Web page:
I played catch yesterday with a former minor league pitcher named Leon Feingold. It was fun and scary. First of all, he’s 6-foot-5-and-a-half. Secondly, he can still hit about 90mph on the radar gun. Third, we were throwing in a small gym that was barely longer than the distance from the mound to the plate. Fourth, the white cinder-block background made it tough to see the ball coming out of his hand. Fifth, he was throwing an assortment of pitches with nasty movement (tailing fastballs, splitters, knuckleballs, change-ups, and curves). One of his fastballs broke the webbing of my glove. Luckily, my face wasn’t behind it at the time. So yeah, fun and scary. It makes me wonder…if a guy who struggled with a shoulder injury in the lowest levels of the minors 13 years ago is still this good while goofing around in a cramped gym in the middle of the winter, what would it have been like to stand in the batters box against Pedro Martinez and Randy Johnson in their primes? Now THAT is scary.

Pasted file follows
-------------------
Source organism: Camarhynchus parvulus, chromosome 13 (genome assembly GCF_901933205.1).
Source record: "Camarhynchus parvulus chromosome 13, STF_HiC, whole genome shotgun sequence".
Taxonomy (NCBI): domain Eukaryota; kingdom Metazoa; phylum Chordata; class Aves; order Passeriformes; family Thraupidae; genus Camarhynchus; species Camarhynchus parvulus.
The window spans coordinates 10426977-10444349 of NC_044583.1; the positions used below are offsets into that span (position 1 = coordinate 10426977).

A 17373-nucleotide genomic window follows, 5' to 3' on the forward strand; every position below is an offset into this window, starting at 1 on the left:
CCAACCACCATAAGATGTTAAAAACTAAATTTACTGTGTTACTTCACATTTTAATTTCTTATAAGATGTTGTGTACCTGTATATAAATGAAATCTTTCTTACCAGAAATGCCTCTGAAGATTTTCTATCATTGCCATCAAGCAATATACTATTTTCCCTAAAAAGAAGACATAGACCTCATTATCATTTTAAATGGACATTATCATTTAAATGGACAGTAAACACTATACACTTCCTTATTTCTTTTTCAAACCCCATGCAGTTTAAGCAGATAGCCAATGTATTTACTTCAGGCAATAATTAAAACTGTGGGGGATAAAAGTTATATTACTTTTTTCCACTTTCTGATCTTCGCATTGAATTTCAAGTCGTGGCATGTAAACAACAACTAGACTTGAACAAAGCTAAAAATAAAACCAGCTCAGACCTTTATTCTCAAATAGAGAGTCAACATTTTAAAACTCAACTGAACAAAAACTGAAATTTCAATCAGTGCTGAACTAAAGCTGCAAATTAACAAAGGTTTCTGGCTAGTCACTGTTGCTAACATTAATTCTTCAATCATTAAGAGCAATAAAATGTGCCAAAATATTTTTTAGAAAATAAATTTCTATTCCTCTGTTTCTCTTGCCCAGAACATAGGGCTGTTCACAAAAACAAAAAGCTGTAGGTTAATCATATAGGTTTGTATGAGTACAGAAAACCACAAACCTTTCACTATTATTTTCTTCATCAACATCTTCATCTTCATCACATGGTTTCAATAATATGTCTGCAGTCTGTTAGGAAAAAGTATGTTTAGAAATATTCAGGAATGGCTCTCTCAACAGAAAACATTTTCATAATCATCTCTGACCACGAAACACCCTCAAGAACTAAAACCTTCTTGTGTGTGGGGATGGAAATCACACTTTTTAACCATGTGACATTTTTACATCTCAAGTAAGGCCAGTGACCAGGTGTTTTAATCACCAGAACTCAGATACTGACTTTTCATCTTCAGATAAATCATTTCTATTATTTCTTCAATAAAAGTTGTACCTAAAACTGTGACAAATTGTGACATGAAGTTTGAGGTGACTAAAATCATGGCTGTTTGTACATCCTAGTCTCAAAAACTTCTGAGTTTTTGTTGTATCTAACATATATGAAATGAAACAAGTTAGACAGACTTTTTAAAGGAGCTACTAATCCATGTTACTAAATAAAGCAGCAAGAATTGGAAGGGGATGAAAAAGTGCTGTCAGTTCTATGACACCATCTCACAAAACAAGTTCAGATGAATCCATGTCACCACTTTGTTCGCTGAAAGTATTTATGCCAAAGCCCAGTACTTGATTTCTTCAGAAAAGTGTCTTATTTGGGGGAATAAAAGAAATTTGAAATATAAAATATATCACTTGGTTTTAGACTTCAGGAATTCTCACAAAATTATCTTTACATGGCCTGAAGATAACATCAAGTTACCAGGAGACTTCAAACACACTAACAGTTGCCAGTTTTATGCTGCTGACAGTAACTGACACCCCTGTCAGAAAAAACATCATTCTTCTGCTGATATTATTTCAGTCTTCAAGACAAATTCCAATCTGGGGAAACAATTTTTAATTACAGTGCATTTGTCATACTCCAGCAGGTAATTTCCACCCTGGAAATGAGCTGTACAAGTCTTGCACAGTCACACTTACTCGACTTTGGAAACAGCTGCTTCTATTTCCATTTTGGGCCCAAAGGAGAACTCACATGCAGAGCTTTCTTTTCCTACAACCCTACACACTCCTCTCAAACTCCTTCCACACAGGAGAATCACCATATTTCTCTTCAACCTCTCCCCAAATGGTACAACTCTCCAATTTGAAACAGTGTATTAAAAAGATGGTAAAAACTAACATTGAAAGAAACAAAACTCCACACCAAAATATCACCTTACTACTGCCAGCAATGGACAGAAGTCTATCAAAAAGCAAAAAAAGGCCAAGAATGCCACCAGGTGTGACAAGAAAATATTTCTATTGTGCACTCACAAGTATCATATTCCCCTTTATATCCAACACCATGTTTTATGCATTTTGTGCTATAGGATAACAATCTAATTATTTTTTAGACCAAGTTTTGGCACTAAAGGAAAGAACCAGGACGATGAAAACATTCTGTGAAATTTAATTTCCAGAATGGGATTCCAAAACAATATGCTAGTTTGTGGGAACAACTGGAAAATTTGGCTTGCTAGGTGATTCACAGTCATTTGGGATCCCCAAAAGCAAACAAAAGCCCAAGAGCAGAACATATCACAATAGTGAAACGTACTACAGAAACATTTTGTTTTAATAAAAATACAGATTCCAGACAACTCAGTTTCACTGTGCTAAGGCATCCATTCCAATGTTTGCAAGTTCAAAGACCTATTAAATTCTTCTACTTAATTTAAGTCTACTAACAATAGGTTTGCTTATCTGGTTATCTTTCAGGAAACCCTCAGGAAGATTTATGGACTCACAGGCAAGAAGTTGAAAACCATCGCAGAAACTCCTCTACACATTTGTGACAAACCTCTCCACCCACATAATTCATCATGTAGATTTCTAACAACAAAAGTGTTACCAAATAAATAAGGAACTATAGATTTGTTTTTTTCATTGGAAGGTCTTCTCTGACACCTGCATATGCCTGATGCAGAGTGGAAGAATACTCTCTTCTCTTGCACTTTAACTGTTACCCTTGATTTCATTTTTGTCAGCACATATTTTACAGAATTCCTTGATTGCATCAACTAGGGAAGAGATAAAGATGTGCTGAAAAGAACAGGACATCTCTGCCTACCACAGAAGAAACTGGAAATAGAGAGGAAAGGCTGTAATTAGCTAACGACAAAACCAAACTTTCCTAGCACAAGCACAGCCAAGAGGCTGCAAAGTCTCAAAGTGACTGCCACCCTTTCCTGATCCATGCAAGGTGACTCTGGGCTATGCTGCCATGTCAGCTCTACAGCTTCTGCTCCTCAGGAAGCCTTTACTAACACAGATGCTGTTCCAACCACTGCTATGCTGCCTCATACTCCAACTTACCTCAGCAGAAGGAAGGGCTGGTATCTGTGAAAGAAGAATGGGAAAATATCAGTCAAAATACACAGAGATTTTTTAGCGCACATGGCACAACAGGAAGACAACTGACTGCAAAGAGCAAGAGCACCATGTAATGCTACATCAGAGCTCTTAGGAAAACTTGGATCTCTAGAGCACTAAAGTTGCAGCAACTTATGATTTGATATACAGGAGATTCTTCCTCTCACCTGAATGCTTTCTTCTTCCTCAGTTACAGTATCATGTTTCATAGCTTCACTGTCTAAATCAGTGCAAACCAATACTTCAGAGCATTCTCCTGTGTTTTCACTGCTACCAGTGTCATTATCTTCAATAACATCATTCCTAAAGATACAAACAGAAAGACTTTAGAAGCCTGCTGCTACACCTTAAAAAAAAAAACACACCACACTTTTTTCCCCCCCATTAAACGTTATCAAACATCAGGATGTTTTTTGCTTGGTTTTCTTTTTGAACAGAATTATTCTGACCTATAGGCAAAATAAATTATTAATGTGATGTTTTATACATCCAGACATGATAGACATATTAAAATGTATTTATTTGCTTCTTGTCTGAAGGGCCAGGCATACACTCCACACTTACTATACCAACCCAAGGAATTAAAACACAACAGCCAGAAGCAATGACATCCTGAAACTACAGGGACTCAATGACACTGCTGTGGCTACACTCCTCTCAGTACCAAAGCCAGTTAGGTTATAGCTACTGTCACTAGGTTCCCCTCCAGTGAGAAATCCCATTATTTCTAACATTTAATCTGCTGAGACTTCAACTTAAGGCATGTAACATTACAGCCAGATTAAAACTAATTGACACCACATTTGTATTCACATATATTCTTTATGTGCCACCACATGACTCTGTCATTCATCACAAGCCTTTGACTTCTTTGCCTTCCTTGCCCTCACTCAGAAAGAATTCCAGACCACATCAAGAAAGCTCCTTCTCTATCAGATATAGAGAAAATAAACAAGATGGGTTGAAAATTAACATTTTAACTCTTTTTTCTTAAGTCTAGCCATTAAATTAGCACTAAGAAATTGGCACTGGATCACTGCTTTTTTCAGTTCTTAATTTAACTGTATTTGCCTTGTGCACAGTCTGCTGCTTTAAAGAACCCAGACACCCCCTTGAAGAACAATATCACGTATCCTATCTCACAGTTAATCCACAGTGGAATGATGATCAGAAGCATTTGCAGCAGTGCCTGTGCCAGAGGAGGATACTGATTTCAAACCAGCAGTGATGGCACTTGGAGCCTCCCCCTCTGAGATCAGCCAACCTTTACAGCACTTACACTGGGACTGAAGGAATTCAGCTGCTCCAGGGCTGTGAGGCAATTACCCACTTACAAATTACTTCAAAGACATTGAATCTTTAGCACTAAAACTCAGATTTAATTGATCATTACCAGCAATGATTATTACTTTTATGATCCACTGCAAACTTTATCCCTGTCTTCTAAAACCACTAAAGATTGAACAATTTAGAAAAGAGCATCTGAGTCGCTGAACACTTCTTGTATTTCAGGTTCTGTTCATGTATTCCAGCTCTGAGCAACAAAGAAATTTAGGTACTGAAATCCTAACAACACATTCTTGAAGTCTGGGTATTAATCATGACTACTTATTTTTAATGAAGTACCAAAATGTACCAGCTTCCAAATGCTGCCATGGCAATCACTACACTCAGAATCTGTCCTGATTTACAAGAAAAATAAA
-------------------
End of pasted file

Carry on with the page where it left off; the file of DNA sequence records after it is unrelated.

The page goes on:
When I first showed up at the gym, Leon (who still pitches professionally in the Israel Baseball League) was finishing a pitching lesson with a kid who looked to be about 10 years old. Before the kid left with his mom, Leon introduced me as a “famous baseball expert,” which was kind of embarrassing. Peter Gammons is a famous baseball expert. I’m not. What did I do next? Duh. I grabbed my wallet and flipped it open to the bathtub photo, and as soon as the kid saw it, his eyes lit up. “Hey!” he shouted. “I’ve seen you on TV! You get all the balls at Shea Stadium and you switch hats and speak different languages!”
If I were genuinely famous, the kid would’ve recognized me without the wallet–and he would’ve known my name. But I’ll take it. I’m still young, and anyway, fame isn’t my ultimate goal anymore. Don’t ask me what is. I’m still trying to figure it out.